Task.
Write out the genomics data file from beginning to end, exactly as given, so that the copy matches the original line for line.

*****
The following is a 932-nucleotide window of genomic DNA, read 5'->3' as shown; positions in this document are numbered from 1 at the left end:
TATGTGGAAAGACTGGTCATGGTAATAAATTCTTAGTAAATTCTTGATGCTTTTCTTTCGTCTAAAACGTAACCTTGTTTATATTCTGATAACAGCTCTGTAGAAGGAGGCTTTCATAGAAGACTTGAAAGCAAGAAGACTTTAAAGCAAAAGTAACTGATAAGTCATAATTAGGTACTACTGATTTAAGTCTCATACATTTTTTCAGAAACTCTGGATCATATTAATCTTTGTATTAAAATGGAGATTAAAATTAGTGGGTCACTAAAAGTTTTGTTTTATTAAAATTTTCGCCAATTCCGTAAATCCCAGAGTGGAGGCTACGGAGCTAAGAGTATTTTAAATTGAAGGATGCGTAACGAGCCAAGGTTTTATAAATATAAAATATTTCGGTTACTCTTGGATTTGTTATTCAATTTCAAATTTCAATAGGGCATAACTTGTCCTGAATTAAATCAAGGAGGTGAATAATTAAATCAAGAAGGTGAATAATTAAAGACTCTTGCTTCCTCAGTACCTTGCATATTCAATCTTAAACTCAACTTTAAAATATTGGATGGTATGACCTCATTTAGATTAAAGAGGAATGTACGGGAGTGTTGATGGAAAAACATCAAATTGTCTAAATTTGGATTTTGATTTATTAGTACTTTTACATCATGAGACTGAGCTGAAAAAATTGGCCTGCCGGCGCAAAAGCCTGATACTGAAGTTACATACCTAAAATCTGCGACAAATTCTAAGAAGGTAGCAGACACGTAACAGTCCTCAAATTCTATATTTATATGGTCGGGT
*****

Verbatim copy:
The following is a 932-nucleotide window of genomic DNA, read 5'->3' as shown; positions in this document are numbered from 1 at the left end:
TATGTGGAAAGACTGGTCATGGTAATAAATTCTTAGTAAATTCTTGATGCTTTTCTTTCGTCTAAAACGTAACCTTGTTTATATTCTGATAACAGCTCTGTAGAAGGAGGCTTTCATAGAAGACTTGAAAGCAAGAAGACTTTAAAGCAAAAGTAACTGATAAGTCATAATTAGGTACTACTGATTTAAGTCTCATACATTTTTTCAGAAACTCTGGATCATATTAATCTTTGTATTAAAATGGAGATTAAAATTAGTGGGTCACTAAAAGTTTTGTTTTATTAAAATTTTCGCCAATTCCGTAAATCCCAGAGTGGAGGCTACGGAGCTAAGAGTATTTTAAATTGAAGGATGCGTAACGAGCCAAGGTTTTATAAATATAAAATATTTCGGTTACTCTTGGATTTGTTATTCAATTTCAAATTTCAATAGGGCATAACTTGTCCTGAATTAAATCAAGGAGGTGAATAATTAAATCAAGAAGGTGAATAATTAAAGACTCTTGCTTCCTCAGTACCTTGCATATTCAATCTTAAACTCAACTTTAAAATATTGGATGGTATGACCTCATTTAGATTAAAGAGGAATGTACGGGAGTGTTGATGGAAAAACATCAAATTGTCTAAATTTGGATTTTGATTTATTAGTACTTTTACATCATGAGACTGAGCTGAAAAAATTGGCCTGCCGGCGCAAAAGCCTGATACTGAAGTTACATACCTAAAATCTGCGACAAATTCTAAGAAGGTAGCAGACACGTAACAGTCCTCAAATTCTATATTTATATGGTCGGGT